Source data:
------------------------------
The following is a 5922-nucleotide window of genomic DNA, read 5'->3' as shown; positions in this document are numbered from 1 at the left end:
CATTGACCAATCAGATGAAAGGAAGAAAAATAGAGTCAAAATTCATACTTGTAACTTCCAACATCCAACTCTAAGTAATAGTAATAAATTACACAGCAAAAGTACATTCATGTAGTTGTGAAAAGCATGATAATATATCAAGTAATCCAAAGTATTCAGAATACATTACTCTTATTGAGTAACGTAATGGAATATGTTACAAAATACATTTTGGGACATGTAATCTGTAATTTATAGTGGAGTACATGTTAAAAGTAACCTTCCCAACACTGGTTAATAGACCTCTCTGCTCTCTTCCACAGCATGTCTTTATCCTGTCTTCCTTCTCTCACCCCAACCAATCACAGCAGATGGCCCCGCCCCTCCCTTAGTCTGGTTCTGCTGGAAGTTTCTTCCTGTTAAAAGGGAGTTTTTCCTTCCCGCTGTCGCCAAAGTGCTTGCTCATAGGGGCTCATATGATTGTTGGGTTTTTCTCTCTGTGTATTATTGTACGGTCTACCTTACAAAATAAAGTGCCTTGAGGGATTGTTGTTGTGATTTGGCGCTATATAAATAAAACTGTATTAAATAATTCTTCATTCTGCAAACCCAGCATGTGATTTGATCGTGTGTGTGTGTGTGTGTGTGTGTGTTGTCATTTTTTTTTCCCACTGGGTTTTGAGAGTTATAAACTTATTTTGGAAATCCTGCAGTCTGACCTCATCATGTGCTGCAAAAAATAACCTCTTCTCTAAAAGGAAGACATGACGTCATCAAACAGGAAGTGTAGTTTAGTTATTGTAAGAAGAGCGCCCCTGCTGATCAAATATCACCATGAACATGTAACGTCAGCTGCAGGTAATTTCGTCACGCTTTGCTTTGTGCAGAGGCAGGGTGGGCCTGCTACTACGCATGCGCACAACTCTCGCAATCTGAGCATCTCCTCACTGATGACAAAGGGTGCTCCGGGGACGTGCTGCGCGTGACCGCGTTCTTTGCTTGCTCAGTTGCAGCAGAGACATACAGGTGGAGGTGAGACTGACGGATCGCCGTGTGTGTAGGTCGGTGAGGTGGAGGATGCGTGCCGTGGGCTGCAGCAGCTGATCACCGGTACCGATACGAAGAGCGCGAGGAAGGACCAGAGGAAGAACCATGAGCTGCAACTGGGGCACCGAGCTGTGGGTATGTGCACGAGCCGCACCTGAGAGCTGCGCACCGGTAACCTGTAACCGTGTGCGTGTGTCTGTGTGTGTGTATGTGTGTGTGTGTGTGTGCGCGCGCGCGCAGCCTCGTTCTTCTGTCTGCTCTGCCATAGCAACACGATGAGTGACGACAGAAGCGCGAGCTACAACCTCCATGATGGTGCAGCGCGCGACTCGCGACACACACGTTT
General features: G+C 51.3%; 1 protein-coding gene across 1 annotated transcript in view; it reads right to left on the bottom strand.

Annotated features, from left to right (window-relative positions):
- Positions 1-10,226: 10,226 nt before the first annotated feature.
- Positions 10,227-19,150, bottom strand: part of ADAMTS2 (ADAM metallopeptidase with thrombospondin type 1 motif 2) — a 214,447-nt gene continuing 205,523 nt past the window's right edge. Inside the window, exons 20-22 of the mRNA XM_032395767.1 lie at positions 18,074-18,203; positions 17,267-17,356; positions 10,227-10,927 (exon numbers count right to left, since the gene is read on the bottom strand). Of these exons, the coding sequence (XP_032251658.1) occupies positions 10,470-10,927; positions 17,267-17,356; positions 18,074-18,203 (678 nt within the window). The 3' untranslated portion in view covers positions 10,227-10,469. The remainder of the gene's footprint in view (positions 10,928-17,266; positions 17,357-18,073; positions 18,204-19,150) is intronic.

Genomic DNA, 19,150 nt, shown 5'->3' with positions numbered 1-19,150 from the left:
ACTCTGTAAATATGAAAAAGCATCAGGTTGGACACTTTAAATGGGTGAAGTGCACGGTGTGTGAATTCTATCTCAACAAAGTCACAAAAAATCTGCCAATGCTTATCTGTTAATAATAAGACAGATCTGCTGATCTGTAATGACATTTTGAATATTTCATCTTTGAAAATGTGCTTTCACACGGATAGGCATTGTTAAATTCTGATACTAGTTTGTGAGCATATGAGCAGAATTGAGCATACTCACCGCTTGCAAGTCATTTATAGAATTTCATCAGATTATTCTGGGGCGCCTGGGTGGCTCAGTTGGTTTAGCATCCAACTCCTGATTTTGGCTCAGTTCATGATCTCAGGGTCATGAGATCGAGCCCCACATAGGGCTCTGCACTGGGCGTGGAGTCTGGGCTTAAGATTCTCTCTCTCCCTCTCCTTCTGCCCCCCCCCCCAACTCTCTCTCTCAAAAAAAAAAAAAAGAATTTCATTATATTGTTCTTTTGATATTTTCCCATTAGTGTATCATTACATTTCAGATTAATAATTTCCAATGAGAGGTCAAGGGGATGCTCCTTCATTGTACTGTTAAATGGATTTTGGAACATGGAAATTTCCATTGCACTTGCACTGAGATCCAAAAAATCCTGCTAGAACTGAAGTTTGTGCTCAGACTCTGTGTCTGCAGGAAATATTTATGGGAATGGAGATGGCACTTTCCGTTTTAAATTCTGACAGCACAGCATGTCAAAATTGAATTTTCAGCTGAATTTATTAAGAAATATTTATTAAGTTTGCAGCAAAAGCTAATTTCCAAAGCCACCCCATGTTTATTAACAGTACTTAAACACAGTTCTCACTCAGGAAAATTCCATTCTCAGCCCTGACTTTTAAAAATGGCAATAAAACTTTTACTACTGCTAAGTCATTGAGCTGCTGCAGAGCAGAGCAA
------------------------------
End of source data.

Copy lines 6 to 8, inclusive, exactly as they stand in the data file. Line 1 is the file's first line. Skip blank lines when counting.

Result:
- Positions 10,227-19,150, bottom strand: part of ADAMTS2 (ADAM metallopeptidase with thrombospondin type 1 motif 2) — a 214,447-nt gene continuing 205,523 nt past the window's right edge. Inside the window, exons 20-22 of the mRNA XM_032395767.1 lie at positions 18,074-18,203; positions 17,267-17,356; positions 10,227-10,927 (exon numbers count right to left, since the gene is read on the bottom strand). Of these exons, the coding sequence (XP_032251658.1) occupies positions 10,470-10,927; positions 17,267-17,356; positions 18,074-18,203 (678 nt within the window). The 3' untranslated portion in view covers positions 10,227-10,469. The remainder of the gene's footprint in view (positions 10,928-17,266; positions 17,357-18,073; positions 18,204-19,150) is intronic.

Genomic DNA, 19,150 nt, shown 5'->3' with positions numbered 1-19,150 from the left:
ACTCTGTAAATATGAAAAAGCATCAGGTTGGACACTTTAAATGGGTGAAGTGCACGGTGTGTGAATTCTATCTCAACAAAGTCACAAAAAATCTGCCAATGCTTATCTGTTAATAATAAGACAGATCTGCTGATCTGTAATGACATTTTGAATATTTCATCTTTGAAAATGTGCTTTCACACGGATAGGCATTGTTAAATTCTGATACTAGTTTGTGAGCATATGAGCAGAATTGAGCATACTCACCGCTTGCAAGTCATTTATAGAATTTCATCAGATTATTCTGGGGCGCCTGGGTGGCTCAGTTGGTTTAGCATCCAACTCCTGATTTTGGCTCAGTTCATGATCTCAGGGTCATGAGATCGAGCCCCACATAGGGCTCTGCACTGGGCGTGGAGTCTGGGCTTAAGATTCTCTCTCTCCCTCTCCTTCTGCCCCCCCCCCCAACTCTCTCTCTCAAAAAAAAAAAAAAGAATTTCATTATATTGTTCTTTTGATATTTTCCCATTAGTGTATCATTACATTTCAGATTAATAATTTCCAATGAGAGGTCAAGGGGATGCTCCTTCATTGTACTGTTAAATGGATTTTGGAACATGGAAATTTCCATTGCACTTGCACTGAGATCCAAAAAATCCTGCTAGAACTGAAGTTTGTGCTCAGACTCTGTGTCTGCAGGAAATATTTATGGGAATGGAGATGGCACTTTCCGTTTTAAATTCTGACAGCACAGCATGTCAAAATTGAATTTTCAGCTGAATTTATTAAGAAATATTTATTAAGTTTGCAGCAAAAGCTAATTTCCAAAGCCACCCCATGTTTATTAACAGTACTTAAACACAGTTCTCACTCAGGAAAATTCCATTCTCAGCCCTGACTTTTAAAAATGGCAATAAAACTTTTACTACTGCTAAGTCATTGAGCTGCTGCAGAGCAGAGCAA